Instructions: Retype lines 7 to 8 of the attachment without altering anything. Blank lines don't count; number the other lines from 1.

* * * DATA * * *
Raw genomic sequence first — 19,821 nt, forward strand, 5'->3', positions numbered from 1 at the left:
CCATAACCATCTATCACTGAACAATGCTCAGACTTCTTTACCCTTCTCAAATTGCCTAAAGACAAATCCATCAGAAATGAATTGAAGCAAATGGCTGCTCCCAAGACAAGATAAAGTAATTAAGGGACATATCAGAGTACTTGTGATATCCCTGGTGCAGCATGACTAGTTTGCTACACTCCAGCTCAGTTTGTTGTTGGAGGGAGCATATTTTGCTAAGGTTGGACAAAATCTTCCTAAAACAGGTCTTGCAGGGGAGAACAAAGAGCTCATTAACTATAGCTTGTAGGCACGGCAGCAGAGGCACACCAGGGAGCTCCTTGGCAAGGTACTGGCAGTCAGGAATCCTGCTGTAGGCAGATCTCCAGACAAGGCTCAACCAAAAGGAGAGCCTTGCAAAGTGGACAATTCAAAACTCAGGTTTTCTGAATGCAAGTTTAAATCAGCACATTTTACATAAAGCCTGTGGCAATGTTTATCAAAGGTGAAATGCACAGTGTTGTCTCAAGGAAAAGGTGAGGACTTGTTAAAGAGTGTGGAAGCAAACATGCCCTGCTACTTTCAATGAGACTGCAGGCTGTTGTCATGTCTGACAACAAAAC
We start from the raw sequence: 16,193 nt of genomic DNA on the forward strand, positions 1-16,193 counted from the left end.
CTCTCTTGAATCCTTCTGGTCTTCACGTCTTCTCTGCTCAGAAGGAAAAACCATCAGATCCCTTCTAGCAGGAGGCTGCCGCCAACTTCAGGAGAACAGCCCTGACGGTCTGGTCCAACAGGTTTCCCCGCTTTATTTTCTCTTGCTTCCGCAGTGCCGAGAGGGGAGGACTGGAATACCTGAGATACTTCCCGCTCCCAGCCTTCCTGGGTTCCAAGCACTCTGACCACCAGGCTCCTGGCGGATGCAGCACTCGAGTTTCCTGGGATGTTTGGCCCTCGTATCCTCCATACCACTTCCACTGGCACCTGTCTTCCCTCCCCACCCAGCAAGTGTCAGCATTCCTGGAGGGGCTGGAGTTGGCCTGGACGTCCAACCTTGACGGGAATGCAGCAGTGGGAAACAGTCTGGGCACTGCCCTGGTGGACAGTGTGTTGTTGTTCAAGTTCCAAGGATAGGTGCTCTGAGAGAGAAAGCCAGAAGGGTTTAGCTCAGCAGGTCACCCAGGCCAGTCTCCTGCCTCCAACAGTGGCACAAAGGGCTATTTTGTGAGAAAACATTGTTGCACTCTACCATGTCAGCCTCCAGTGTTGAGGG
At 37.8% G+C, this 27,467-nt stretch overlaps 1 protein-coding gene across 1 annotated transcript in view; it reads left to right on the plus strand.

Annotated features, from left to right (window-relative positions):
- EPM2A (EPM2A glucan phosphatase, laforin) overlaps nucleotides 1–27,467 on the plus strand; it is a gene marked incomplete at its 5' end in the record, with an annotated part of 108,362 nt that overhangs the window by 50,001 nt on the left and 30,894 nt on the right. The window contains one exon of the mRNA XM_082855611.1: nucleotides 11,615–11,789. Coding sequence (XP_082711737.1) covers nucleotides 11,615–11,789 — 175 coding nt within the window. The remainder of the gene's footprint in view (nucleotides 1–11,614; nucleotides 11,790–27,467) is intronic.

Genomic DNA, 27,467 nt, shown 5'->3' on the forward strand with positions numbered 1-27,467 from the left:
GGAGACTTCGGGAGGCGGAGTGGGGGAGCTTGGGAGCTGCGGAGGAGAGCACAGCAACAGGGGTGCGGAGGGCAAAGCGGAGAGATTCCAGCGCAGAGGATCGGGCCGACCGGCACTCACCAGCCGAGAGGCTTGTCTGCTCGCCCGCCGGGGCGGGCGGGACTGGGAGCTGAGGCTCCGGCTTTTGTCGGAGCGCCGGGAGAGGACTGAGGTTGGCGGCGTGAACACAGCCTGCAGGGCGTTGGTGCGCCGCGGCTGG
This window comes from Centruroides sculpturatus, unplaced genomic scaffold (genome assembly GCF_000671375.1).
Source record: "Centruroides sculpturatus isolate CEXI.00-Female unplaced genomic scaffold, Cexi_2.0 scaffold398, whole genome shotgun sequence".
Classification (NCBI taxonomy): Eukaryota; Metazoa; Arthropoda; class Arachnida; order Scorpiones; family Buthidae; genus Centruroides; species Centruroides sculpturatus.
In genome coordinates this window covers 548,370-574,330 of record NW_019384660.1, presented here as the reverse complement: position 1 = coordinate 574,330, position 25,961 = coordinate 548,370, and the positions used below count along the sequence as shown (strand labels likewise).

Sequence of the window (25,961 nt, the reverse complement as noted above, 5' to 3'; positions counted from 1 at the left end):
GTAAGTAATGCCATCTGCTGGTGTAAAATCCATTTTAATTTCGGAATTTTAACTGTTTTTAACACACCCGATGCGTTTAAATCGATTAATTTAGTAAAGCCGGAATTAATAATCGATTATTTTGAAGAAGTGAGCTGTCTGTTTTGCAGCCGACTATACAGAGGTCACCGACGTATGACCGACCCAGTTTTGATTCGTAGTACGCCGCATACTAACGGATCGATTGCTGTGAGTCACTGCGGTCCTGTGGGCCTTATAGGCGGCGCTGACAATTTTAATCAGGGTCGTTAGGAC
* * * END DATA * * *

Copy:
- EPM2A (EPM2A glucan phosphatase, laforin) overlaps nucleotides 1–27,467 on the plus strand; it is a gene marked incomplete at its 5' end in the record, with an annotated part of 108,362 nt that overhangs the window by 50,001 nt on the left and 30,894 nt on the right. The window contains one exon of the mRNA XM_082855611.1: nucleotides 11,615–11,789. Coding sequence (XP_082711737.1) covers nucleotides 11,615–11,789 — 175 coding nt within the window. The remainder of the gene's footprint in view (nucleotides 1–11,614; nucleotides 11,790–27,467) is intronic.

Genomic DNA, 27,467 nt, shown 5'->3' on the forward strand with positions numbered 1-27,467 from the left: